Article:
Shelly-Ann Fraser-Pryce (far left) defended her title as the world's fastest woman, edging Carmelita Jeter of the U.S. in the 100-meter final. Fraser-Pryce won in a time of 10.75, which was .03 faster than Jeter.
2 of 20Rebecca Blackwell/AP
Shelly-Ann Fraser-Pryce is only the third woman in history to win back-to-back Olympic 100-meter titles, joining Gail Devers and Wyomia Tyus.
3 of 20Simon Bruty/SI
Oscar Pistorius, the first amputee to compete in an Olympic track event, advanced to Sunday's semifinals in the 400 meters by finishing second in his qualifying heat.
4 of 20John W. McDonough/SI
Kobe Bryant and the U.S. had their hands full with Lithuania, which led 84-82 with 5:50 to play. Ultimately, the U.S. prevailed 99-94.
5 of 20Getty Images
Training teammates in Oregon before the Olympics, Mo Farah of Great Britain (left) and Galen Rupp of the U.S. rejoice after finishing first and second in the 10,000-meter run. Rupp's silver was the first medal by the U.S. in the event since 1964.
6 of 20Simon Bruty
Usain Bolt begin defense of his 100-meter title by advancing in the opening rounds of the qualifying.
7 of 20Getty Images
Serena Williams joined Steffi Graf as the only women to win a career Golden Slam as Williams defeated Maria Sharapova on Saturday in the gold medal match.
8 of 20Heinz Kluetmeier/SI
Capping the greatest Olympic career in history, Michael Phelps earned his 18th gold and 22nd total medal with a butterfly leg that helped the U.S. win in the 4...100 medley relay.
9 of 20John W. McDonough/SI
In a final race that was more a coronation than a contest, Phelps headed into retirement the only way imaginable - with an 18th gold medal.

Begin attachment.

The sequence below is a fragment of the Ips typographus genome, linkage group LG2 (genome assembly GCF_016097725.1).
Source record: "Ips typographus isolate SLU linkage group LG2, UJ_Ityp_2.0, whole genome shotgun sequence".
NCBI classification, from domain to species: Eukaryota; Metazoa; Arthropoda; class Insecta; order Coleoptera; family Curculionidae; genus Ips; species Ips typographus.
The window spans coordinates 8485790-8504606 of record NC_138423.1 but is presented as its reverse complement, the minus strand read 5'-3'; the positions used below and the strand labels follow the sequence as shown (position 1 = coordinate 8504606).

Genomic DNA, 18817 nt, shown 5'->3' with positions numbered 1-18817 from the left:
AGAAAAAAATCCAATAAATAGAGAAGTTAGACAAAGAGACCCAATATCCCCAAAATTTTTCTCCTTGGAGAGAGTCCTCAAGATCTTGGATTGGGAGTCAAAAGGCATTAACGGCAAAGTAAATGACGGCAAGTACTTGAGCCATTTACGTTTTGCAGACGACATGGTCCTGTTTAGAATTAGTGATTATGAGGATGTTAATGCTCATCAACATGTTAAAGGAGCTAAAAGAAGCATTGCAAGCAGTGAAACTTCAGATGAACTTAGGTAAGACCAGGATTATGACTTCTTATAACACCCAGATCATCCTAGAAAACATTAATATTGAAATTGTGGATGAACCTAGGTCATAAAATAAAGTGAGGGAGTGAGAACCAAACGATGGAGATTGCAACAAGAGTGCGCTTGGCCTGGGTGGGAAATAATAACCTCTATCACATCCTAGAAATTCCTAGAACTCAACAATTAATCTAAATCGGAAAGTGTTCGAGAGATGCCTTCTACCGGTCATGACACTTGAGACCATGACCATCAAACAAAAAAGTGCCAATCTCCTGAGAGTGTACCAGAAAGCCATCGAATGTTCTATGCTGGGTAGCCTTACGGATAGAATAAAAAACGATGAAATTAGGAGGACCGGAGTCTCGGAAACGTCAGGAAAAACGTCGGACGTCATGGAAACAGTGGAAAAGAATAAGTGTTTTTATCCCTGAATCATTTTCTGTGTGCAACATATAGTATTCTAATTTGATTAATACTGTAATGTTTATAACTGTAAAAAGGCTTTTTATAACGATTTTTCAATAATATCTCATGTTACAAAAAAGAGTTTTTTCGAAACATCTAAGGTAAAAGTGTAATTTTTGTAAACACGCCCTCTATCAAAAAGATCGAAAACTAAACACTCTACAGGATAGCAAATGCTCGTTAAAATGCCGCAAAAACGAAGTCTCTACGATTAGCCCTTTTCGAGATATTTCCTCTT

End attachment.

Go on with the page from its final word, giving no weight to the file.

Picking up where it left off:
10 of 20Bill Frakes/SI
Britain's national favorite Jessica Ennis thrilled home fans--and closed out her heptathlon victory--with strong showings in the long jump, javelin and 800 meters.
11 of 20
Nursing an injured hamstring, defending 400-meter champion LaShawn Merritt of the U.S. pulled up less than halfway through his heat, leaving the 400 without a clear favorite.
12 of 20Simon Bruty/SI
Ethiopia's Hiwot Ayalew, Germany's Gesa Felicitas Krause and Ethiopia's Etenesh Diro Neda had the three fastest times, respectively, in the first round of Saturday's 3,000-meter steeplechase.
13 of 20Simon Bruty/SI
Genevieve LaCaze of Australia failed to qualify for the 15-woman final. Two U.S. runners did: Emma Coburn with the 11th best time and Bridget Frankek with the 14th fastest.
14 of 20Simon Bruty/SI
Antoinette Nana Djimou Ida of France heads toward a landing in the long jump portion of the heptathlon competition.
15 of 20Mike Powell/SI
Helen Jenkins of Great Britain paces the field in the running portion of the triathlon on Saturday.
16 of 20Mike Powell/SI
Fifty-five woman triathletes battled their way through the opening 1.5-km swim leg in the Serpentine in Hyde Park. Nicola Spirig of Switzerland eventually won gold in a photo finish over Lisa Norden of Sweden.
17 of 20Al Tielemans/SI
Philippe le Jeune, a 52-year-old Olympian from Belgium, competes aboard Vigo D'Arsouilles on Saturday.
18 of 20Heinz Kluetmeier/SI
Making his first Olympic appearance since 2000, Britain's Dwain Chambers, who served a ban for doping, pulled away from the field in his 100-meter heat, shot with a finish-line-style strip camera.
19 of 20Heinz Kluetmeier/SI
The U.S.'s Tyson Gay (third from left) has his eyes on a 100-meter medal, and he won his opening heat in 10.08 seconds. Teammate Ryan Bailey turned in the session's fastest time (9.88).
20 of 20Mike Powell
New Zealand's women's pursuit team raced to victory over Belarus in its first-round matchup. In the finals Great Britain won the gold medal and New Zealand finished fifth.
You May Like
Sign Up for our Newsletter
Don't get stuck on the sidelines! Sign up to get exclusives, daily highlights, analysis and more—delivered right to your inbox!